Recently we celebrated the 100th anniversary of Albert Einstein‘s Theory of Relativity. Einstein stated that the theory of relativity belongs to a class of “principle-theories”. As such it employs an analytic method. This means that the elements which comprise this theory are not based on hypothesis but on empirical discovery. The empirical discovery leads to understanding the general characteristics of natural processes. Mathematical models are then developed to describe accurately the observed natural processes. Therefore, by analytical means the necessary conditions that have to be satisfied are deduced. Separate events must satisfy these conditions. Experience should then match the conclusions. There is no disputing Einstein’s unique genius and contribution to life in the past 100 years. I like to think there is part of his thinking that can be rooted in a Jewish sensibility of curiosity.
I was thinking about this when reading Miketz, this week’s Torah portion. There we learn that Pharaoh is being vexed by two strange dreams. His cup-bearer recalls his experience of Yosef who correctly interpreted dreams in prison. On the merit of Yosef ability to interpret Pharaoh will through the veil of the dreams of the cup-bearer and the baker, Pharaoh brings Yosef to interpret his dreams. After Pharaoh recounts his two dreams we read:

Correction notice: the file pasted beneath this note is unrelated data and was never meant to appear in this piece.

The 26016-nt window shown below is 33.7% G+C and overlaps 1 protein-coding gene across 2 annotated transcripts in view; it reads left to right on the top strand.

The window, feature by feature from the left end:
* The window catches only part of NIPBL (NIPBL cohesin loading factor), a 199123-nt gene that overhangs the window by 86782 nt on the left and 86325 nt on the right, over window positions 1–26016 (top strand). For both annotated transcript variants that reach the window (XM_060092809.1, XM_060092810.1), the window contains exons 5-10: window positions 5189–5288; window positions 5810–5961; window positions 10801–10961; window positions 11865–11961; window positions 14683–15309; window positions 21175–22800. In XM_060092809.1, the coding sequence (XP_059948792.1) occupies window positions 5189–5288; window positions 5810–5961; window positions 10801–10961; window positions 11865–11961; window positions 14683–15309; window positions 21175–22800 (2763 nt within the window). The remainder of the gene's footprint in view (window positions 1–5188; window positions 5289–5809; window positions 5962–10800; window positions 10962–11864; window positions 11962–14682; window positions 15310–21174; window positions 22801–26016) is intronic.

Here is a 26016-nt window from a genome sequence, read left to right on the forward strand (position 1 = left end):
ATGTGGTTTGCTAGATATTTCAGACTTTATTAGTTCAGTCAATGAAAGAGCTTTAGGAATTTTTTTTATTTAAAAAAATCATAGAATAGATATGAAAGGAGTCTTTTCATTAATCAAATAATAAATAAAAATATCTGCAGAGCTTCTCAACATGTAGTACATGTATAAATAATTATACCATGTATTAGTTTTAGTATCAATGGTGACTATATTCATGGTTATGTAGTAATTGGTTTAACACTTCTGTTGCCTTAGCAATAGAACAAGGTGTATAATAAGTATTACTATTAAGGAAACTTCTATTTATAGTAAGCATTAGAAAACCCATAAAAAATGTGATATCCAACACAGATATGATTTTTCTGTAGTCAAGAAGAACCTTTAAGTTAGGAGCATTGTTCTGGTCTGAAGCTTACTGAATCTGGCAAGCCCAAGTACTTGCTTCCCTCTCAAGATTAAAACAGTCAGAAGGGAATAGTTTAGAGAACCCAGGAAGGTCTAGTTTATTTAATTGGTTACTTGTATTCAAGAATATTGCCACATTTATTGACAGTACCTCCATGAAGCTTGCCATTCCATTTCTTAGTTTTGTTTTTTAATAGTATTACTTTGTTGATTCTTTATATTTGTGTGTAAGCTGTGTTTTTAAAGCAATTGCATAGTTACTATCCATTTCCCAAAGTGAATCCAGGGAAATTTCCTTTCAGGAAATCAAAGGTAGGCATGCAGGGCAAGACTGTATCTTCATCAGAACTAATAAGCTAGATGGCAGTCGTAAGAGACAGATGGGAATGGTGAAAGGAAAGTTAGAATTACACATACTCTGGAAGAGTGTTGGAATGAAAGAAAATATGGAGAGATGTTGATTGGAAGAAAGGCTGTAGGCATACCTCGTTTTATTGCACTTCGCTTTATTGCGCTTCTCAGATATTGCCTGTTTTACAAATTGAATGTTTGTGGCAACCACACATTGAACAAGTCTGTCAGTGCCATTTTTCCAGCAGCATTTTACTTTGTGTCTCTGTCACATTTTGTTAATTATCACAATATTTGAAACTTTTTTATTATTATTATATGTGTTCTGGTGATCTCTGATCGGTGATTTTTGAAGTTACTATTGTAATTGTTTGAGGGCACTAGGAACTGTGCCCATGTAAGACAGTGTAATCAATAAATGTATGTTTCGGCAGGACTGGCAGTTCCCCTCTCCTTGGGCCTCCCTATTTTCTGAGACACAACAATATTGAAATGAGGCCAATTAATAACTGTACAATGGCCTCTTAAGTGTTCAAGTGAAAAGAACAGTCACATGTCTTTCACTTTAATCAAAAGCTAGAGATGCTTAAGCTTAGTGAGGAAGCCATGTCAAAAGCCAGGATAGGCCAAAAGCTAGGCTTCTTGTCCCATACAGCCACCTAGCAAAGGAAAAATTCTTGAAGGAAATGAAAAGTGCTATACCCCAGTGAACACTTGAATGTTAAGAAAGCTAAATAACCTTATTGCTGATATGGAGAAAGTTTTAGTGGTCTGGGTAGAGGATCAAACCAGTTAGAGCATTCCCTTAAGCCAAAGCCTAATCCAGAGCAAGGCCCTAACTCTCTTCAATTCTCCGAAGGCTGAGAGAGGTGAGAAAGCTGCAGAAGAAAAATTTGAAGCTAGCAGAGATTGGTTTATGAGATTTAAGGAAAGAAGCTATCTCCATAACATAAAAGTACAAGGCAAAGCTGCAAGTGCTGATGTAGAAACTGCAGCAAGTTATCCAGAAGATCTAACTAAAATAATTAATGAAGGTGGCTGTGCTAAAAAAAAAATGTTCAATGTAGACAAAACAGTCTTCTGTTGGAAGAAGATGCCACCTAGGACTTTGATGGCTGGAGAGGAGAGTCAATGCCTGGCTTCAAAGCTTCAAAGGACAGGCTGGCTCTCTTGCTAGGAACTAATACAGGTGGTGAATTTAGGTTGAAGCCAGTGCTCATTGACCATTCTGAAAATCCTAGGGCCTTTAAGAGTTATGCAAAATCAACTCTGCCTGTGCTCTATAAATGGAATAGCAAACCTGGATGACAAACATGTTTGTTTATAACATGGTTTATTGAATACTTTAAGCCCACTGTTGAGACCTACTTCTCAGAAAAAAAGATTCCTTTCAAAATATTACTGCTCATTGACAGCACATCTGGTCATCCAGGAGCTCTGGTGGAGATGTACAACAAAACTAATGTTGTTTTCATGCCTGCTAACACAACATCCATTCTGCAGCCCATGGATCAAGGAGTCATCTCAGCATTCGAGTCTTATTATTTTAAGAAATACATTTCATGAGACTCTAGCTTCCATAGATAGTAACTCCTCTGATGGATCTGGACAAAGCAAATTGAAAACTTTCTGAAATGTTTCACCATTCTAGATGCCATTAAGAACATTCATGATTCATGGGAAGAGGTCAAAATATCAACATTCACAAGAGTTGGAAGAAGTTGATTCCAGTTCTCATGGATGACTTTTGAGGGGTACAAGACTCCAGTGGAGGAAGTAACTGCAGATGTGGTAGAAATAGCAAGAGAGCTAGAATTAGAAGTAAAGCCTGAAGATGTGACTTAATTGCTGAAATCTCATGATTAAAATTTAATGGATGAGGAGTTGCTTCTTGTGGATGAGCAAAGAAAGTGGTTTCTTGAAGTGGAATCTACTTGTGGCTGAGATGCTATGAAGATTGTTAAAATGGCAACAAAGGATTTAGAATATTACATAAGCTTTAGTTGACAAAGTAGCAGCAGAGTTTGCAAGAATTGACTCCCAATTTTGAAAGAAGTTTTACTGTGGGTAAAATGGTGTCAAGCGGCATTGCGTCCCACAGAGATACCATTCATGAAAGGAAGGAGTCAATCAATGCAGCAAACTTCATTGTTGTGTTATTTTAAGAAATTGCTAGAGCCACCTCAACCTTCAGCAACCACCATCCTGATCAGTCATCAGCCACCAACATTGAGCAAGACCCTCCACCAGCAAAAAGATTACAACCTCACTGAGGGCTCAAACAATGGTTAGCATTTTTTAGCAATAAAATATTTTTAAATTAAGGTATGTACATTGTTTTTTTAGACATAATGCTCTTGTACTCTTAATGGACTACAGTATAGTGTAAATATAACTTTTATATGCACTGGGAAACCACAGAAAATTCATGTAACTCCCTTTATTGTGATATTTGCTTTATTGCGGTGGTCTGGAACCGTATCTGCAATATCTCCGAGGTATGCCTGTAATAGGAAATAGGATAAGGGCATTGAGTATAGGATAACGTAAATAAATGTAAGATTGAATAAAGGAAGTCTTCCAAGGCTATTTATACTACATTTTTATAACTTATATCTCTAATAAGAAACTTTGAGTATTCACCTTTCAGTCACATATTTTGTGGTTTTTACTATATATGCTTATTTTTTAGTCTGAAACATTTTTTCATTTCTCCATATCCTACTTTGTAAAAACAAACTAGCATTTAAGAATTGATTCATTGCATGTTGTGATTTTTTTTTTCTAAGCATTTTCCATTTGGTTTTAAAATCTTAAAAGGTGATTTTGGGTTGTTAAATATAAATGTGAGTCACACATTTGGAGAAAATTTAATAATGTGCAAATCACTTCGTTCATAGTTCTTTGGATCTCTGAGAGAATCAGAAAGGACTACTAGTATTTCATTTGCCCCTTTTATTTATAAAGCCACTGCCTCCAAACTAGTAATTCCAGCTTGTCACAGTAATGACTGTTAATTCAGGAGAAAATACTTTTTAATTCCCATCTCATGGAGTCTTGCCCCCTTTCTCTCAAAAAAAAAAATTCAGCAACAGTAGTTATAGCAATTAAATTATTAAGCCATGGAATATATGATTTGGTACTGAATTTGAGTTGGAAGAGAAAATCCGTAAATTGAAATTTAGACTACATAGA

And Yosef said to Pharaoh: ‘The dream of Pharaoh is one; what God is about to do God has declared to Pharaoh. The seven good cows are seven years; and the seven good ears are seven years: the dream is one. And the seven lean and ill-favored cows that came up after them are seven years, and also the seven empty ears blasted with the east wind; they shall be seven years of famine. That is the thing which I spoke to Pharaoh: what God is about to do God has shown to Pharaoh. ( Genesis 41: 25- 28)
Yosef, like Einstein, had a gift to interpret subtle facts and a desire to share that vision even if it did not make sense to others. Like Einstein Yosef’s theory would be tested to ensure that the experience matched the conclusions ( or minimally he bought himself 7 years to live). The most interesting part for me is his claim that is all “one dream”. As we see in the rest of the Torah the drive for the descendants of Israel is to forge a relationship to the unified God. Both Yosef and Einstein felt drawn to come up with a plausible and unified theory for how the world works. Even if you do not believe that God created the universe in which this Theory of Relativity might be true, you could image how the story of the Yosef and the Israelites pursuit of the One might have inspired this Theory.